Many states allow insureds to sue their insurance companies not just for breach of contract, but also for breach of the implied covenant of good faith and fair dealing, often called “bad faith.” These suits allow insureds to obtain not just contract damages, but also punitive damages to deter the insurance company from harming someone else the way they harmed you. Bad faith suits are common in California, Washington, Arizona and Nevada. Oregon does not currently award punitive damages in insurance litigation.
That depends on whether or not your insurance claim is subject to state, or federal, law. If you obtained your insurance as a benefit of your employment, it most likely is subject to federal law under ERISA.
Under ERISA, an insured can only obtain benefits owed, reinstatement of the insurance benefits so long as they are owed, and possibly attorney fees. If your employer is a church, is owned by a church (like some hospitals, for example), or is a state or local government entity, then your claim is likely governed by state law. This is also true for insurance that you obtain yourself as an individual, like a private life insurance policy, a business owner policy, or homeowners insurance.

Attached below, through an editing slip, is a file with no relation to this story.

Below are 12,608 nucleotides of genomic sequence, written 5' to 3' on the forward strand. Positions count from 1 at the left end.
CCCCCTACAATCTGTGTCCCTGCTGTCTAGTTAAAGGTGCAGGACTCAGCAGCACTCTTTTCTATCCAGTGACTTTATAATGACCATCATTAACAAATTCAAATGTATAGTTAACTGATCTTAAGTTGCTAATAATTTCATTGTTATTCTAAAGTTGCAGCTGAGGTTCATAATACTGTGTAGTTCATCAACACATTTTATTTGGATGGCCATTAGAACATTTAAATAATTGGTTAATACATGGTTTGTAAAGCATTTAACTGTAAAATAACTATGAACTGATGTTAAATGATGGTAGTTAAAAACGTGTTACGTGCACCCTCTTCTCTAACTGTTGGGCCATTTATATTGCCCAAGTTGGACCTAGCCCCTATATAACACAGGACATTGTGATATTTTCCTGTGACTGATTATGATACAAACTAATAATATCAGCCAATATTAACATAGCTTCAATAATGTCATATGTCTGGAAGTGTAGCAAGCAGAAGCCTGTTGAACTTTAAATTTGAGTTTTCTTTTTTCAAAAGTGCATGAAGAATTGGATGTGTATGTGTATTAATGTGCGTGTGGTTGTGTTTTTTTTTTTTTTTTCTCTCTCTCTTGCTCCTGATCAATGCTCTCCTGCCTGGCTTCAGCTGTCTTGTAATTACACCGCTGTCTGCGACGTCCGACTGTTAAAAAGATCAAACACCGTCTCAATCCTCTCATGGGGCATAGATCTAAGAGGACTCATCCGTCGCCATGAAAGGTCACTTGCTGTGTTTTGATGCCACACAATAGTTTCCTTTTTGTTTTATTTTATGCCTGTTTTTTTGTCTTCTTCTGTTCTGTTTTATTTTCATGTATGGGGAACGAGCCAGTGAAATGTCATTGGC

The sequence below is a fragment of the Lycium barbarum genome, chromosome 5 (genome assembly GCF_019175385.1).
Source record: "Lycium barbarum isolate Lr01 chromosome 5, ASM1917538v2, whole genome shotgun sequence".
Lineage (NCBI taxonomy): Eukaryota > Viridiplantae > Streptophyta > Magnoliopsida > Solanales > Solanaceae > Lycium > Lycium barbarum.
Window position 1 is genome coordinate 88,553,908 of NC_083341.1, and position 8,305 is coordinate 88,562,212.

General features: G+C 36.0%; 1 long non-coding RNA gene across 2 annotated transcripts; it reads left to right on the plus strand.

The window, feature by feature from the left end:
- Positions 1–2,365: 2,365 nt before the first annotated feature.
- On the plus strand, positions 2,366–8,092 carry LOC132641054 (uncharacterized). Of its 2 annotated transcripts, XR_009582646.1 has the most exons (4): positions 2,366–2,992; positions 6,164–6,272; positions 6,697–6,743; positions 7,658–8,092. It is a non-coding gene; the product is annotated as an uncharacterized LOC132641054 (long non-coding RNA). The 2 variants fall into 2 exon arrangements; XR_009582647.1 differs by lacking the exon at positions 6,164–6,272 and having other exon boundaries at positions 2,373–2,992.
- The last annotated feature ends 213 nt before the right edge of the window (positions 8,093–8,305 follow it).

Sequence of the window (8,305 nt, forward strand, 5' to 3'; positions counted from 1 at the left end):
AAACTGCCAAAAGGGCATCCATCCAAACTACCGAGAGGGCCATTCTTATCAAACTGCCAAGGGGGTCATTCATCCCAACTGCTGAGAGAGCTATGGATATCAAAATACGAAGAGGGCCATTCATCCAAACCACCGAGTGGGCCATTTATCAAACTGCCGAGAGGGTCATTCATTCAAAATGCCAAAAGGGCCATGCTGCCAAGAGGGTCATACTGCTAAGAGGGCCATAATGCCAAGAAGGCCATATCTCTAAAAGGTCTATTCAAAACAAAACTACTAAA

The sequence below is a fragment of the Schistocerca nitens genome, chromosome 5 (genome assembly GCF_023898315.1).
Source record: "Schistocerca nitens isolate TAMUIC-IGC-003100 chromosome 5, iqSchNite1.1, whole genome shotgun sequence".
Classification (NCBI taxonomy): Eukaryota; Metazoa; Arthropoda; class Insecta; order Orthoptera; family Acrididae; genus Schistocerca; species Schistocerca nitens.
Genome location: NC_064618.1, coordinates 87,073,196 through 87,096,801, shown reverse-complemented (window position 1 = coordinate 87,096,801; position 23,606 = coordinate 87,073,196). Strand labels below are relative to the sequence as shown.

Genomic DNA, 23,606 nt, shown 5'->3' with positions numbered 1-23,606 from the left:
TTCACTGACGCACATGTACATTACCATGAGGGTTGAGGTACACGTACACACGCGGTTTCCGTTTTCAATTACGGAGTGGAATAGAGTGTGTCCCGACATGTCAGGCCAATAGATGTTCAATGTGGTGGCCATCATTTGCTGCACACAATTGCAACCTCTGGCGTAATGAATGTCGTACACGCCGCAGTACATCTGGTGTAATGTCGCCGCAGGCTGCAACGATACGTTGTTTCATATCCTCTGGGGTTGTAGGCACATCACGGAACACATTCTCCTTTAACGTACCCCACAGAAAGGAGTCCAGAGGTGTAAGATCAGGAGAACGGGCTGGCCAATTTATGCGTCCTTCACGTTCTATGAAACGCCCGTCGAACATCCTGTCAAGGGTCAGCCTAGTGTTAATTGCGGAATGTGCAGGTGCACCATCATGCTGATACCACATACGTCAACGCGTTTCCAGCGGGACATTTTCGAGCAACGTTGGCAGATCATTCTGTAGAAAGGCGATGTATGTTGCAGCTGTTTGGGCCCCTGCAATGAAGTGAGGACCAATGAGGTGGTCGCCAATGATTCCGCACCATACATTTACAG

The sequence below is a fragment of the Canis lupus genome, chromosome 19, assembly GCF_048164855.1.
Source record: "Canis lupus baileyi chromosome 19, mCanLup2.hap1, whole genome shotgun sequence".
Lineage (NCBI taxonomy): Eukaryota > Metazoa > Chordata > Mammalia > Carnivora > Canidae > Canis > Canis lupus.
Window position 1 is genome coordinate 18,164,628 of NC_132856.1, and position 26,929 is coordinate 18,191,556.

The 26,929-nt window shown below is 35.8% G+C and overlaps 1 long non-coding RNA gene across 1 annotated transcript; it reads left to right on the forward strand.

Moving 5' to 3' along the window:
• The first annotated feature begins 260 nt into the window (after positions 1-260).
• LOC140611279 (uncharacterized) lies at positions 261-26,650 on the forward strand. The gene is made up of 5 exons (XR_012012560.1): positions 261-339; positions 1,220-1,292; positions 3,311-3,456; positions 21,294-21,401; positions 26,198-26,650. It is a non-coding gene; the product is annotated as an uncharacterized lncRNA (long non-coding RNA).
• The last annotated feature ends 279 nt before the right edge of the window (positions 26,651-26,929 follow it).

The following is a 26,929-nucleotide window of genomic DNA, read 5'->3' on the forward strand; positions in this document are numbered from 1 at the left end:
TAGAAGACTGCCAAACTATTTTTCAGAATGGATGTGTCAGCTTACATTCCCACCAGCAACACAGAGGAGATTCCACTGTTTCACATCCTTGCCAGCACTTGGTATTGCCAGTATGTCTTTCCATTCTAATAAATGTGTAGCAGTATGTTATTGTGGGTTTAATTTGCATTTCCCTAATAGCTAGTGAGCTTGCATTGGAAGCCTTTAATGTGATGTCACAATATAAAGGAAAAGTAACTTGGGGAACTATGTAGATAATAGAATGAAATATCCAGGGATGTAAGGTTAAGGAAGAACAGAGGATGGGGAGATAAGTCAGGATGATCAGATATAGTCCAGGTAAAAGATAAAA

A bad faith lawsuit will involve discovery, as both the insurance company and the insured try to gather information to support their positions. Both sides will take depositions, asking questions under oath. This process can be contentious and the insured may need to provide documents and information that they would prefer to remain private.
If an insured can demonstrate breach of contract, they may also be able to prove bad faith. Generally, the standard is whether or not the insurance company acted “unreasonably” or “with fraud, malice or oppression” in its handling and/or denying of the insurance claim. Whether or not the behavior or decision was “reasonable” depends in part on if the insurer can convince the court that a “genuine dispute” existed about the need to pay the claim. States also have insurance regulations related to fair claims handling. Violation of those regulations is also evidence of bad faith.
The specifics of bad faith litigation differ from state to state, but if you have a claim governed by state law, a bad faith lawsuit may be a possibility. Consult Monahan Tucker Law to learn more.
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